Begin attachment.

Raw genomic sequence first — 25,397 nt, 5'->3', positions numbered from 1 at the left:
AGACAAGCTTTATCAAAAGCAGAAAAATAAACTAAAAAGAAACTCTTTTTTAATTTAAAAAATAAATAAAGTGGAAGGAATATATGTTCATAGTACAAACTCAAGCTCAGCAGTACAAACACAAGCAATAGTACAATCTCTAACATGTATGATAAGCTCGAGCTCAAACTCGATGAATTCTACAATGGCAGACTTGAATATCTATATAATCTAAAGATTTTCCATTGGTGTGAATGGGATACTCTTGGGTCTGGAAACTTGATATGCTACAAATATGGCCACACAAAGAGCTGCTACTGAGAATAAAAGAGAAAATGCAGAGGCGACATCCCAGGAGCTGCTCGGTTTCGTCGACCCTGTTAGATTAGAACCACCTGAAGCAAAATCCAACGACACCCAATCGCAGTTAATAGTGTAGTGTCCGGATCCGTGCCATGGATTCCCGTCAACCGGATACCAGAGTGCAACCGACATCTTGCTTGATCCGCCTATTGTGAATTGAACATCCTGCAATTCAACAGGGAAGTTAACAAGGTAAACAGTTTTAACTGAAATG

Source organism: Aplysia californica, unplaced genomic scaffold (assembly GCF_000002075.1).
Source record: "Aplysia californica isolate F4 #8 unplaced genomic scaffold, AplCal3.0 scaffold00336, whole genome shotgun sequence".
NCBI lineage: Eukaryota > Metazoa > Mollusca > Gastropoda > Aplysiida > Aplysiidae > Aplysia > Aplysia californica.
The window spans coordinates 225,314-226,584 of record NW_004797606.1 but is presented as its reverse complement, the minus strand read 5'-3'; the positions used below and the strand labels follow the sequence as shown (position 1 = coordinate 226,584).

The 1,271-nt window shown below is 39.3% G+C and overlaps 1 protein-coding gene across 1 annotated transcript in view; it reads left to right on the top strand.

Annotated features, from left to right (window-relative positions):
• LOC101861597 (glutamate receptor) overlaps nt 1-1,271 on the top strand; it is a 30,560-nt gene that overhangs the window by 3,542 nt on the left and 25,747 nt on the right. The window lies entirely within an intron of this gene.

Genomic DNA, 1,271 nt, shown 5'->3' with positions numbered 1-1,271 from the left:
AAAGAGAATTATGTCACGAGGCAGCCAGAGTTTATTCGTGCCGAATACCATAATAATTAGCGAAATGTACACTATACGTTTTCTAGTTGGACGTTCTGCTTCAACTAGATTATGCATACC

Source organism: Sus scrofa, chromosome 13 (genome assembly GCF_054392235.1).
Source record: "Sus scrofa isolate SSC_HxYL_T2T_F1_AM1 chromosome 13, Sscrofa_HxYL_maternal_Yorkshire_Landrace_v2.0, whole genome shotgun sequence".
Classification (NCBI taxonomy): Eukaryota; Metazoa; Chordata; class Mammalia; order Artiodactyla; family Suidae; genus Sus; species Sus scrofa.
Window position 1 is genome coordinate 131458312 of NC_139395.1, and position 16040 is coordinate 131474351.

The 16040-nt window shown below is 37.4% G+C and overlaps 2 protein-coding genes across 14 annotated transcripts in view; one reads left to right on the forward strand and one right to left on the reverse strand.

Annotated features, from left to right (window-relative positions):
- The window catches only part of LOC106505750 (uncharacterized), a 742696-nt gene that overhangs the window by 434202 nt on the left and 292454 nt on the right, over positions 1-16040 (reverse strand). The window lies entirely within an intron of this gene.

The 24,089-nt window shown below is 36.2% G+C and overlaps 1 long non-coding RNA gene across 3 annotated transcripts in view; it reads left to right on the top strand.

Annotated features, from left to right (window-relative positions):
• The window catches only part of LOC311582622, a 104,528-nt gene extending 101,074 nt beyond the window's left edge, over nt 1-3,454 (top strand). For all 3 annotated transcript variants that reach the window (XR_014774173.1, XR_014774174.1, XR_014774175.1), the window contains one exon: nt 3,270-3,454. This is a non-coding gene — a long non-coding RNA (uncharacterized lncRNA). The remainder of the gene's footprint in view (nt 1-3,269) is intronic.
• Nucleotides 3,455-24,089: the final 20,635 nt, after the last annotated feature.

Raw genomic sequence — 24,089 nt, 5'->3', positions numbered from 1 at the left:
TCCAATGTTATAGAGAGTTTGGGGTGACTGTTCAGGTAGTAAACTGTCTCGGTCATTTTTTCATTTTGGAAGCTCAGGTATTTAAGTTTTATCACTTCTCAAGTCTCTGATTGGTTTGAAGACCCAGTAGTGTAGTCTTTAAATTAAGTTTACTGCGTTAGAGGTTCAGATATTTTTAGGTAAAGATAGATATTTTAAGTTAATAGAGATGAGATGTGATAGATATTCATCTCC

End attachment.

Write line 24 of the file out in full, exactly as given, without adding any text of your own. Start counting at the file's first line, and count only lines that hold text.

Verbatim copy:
TCCAATGTTATAGAGAGTTTGGGGTGACTGTTCAGGTAGTAAACTGTCTCGGTCATTTTTTCATTTTGGAAGCTCAGGTATTTAAGTTTTATCACTTCTCAAGTCTCTGATTGGTTTGAAGACCCAGTAGTGTAGTCTTTAAATTAAGTTTACTGCGTTAGAGGTTCAGATATTTTTAGGTAAAGATAGATATTTTAAGTTAATAGAGATGAGATGTGATAGATATTCATCTCC